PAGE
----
Museum OPEN hours Tuesdays and Wednesdays
9:00 - noon and 1:00 - 5:00 or by appointment
Please call ahead for archival
What's the Big Idea? Check out our Heritage Center Presentation HERE!
The CG 36500 will be out of the water for maintenance and unavailable for public viewing as of April 30. We expect that the boat will be back at its summer quarters at Rock Harbor for Memorial Day weekend. Check back for future updates.
The legacy of the famed CG36500 lifeboat continues beyond movie theaters showing Disney's The Finest Hours
U. S. Coast Guard Vessel (Ret.) -
Recipient of the Gold Life Saving Medal
Visit our CG36500.org website >>
The legacy of the actual lifeboat involved in “the greatest small-boat rescue in the history of the Coast Guard,” lives on in Orleans. The retired 36-foot CG36500, fully restored and operational, is the pride of the OHS and still plies its home waters of Cape Cod. The boat was made famous by its crew of four in the February 18th, 1952 rescue of 32 survivors of the ill-fated tanker Pendleton, during a ferocious storm. The boat is a rescue story in itself. After more than two decades of meritorious Coast Guard service, the CG36500 was decommissioned in 1968 and sat neglected and nearly forgotten for years. The Society acquired the boat in 1981, and it has been carefully rebuilt and maintained by many dedicated volunteers with the support of generous grants and individual donations. Artifacts relating to the CG36500 and the Pendleton will be on exhibit in a special “mini-museum,” at the Chatham Bars Inn from January 29 through February 29. The display is open to the public, and is being staffed on weekends by volunteers from the Orleans Historical Society and the Coast Guard Heritage Museum in Barnstable.
Read an article about the film and the 36500 from the Jan 24 Cape Cod Sunday Times HERE!
CBS This Morning "Unbelievable Coast Guard Rescue" video segment. October 17, 2015 >>
See the CBS update to this story from Sat January 30, 2016 >>
Read the Boston Globe article "little boat that could" 4 August 2015 >>
Catering to Locals event supports OHS
Gail Nessell Colglazier Joins OHS as Executive Director
We are pleased to welcome our new Executive Director,
Gail Nessell Colglazier, who has just joined us. She brings some 19 years of museum leadership experience, including 14 as director of local historical societies and historic sites. In addition, she has served as President of the New England Museum Association (NEMA) and has worked in key roles at other history and arts organizations at the state and national levels. She and her husband are in the process of moving back to her family’s home in Orleans. In making the announcement, Board Chair Mark Carron also thanked Tamsen Cornell, former OHS Museum Director, for her years of service and many contributions to the growth of OHS. Tamsen decided to leave the organization in November to pursue other interests.
Orleans Historical Society
Meeting House Museum
A Greek Revival structure that is on the National Register of Historic Places. Formerly used as the Meeting House forthe Universalist Church of Orleans, this building houses the Society's Museum and is used for special exhibits and cultural programs.
The Society has a collection covering genealogical information, diaries, deeds, 19th and 20th century photos, artwork by local artists, special collections focusing on Orleans families and individuals, ships' logs, Native American artifacts, and other items relating to the history of Orleans and its citizens.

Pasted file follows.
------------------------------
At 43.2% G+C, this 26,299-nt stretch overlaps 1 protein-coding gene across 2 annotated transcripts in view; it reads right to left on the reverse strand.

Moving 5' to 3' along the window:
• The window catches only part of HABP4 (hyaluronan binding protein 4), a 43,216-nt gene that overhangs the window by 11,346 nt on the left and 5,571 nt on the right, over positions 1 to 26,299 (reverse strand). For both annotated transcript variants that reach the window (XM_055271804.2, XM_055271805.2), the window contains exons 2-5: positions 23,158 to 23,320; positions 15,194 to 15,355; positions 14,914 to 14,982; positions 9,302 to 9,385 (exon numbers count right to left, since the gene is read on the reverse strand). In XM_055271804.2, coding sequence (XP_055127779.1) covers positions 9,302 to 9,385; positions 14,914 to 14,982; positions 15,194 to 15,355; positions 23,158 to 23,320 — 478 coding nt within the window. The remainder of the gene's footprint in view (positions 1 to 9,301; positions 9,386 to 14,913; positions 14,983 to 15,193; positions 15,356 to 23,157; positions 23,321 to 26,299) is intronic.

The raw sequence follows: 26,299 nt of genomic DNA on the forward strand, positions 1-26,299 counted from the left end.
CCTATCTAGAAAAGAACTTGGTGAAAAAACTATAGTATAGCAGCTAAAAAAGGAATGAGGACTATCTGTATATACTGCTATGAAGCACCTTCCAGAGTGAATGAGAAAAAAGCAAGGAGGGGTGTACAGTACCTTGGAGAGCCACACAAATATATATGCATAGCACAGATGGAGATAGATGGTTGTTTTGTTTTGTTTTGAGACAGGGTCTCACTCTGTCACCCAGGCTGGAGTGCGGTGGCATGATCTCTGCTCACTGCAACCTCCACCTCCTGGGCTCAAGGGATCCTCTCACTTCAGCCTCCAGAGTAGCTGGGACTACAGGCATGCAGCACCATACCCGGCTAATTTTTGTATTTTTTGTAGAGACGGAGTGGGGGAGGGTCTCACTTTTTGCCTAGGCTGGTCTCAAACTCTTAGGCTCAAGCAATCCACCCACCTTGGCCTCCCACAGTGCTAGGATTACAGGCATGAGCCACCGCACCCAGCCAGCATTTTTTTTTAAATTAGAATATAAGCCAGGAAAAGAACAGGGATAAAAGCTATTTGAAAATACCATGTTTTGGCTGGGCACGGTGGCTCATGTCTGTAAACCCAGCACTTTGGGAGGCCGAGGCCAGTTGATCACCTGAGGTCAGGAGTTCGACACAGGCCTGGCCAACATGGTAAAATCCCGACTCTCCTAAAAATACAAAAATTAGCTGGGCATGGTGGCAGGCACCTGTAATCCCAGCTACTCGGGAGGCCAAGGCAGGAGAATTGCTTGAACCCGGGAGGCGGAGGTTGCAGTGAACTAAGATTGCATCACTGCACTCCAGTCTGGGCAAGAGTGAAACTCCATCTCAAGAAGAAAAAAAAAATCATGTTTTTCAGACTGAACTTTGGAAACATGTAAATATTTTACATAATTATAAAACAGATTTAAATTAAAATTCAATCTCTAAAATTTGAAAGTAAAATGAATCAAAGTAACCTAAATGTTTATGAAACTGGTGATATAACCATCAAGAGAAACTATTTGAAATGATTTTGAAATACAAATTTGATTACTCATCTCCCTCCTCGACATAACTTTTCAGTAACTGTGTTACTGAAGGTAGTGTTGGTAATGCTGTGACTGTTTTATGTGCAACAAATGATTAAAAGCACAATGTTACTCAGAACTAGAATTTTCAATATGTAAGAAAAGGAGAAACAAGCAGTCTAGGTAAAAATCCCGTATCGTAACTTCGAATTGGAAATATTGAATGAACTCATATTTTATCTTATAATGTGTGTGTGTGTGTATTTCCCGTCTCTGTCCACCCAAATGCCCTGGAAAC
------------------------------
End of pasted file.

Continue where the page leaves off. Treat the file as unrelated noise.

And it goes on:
The Orleans Life-Saving Station
An exhibit tribute to the lifesaving tradition of our community. This legacy dates back almost 170 years before Orleans was incorporated as a separate municipality. During the winter of 1626-1627, the Sparrowhawk was wrecked off the shores of what became Orleans, and the first documented rescue mission was headed by none other than Governor William Bradford of Plymouth Colony.
The Humane Society of the Commonwealth of Massachusetts became the first organization to address the plight of shipwreck survivors soon after it was founded in 1786. By erecting shelters along the coast and stocking them with survival supplies, hope was provided to those who made it to shore after disasters in our dangerous waters. One of the first huts provided by the Society was in Orleans. Some of these huts, including the one in Orleans, became early lifesaving stations, provided with a boat and staffed by volunteers.
150 Years from Rail to Trail
When the first train steamed into Orleans, MA, at 11:30 a.m. on December 6, 1865, it officially opened the rail line extension from Yarmouth that would change the town forever. No longer just a quiet, seaside village, Orleans was now the new terminus for trainloads of people and freight from Boston and New York City. It would remain so for five years until the line was completed to Wellfleet.
is an exciting web collection of vintage images of Orleans; teams, class pics and more!
View Sam's Scrapbook > >
Community Preservation Act
The Society is currently working on several preservation projects made possible through grants
provided by the Community Preservation Act.
To learn more about these projects click here >>
Historic House Plaque Project
Beautiful historic markers for qualifying houses.
Members $95 ~ Non-members $120
Find out if your house is eligible for a marker!
For details and an application download PDF here
or call 508-240-1329
French Cable Station Museum
located in Orleans, contains an historic collection of Atlantic undersea telegraphic cables, instruments, maps, and assorted memorabilia.
Come and see history. Learn more > >
Image Reproduction Fee Schedule
Permission to Reproduce
Meetinghouse Museum facility rental
Cape & Islands
Vacation Home Rentals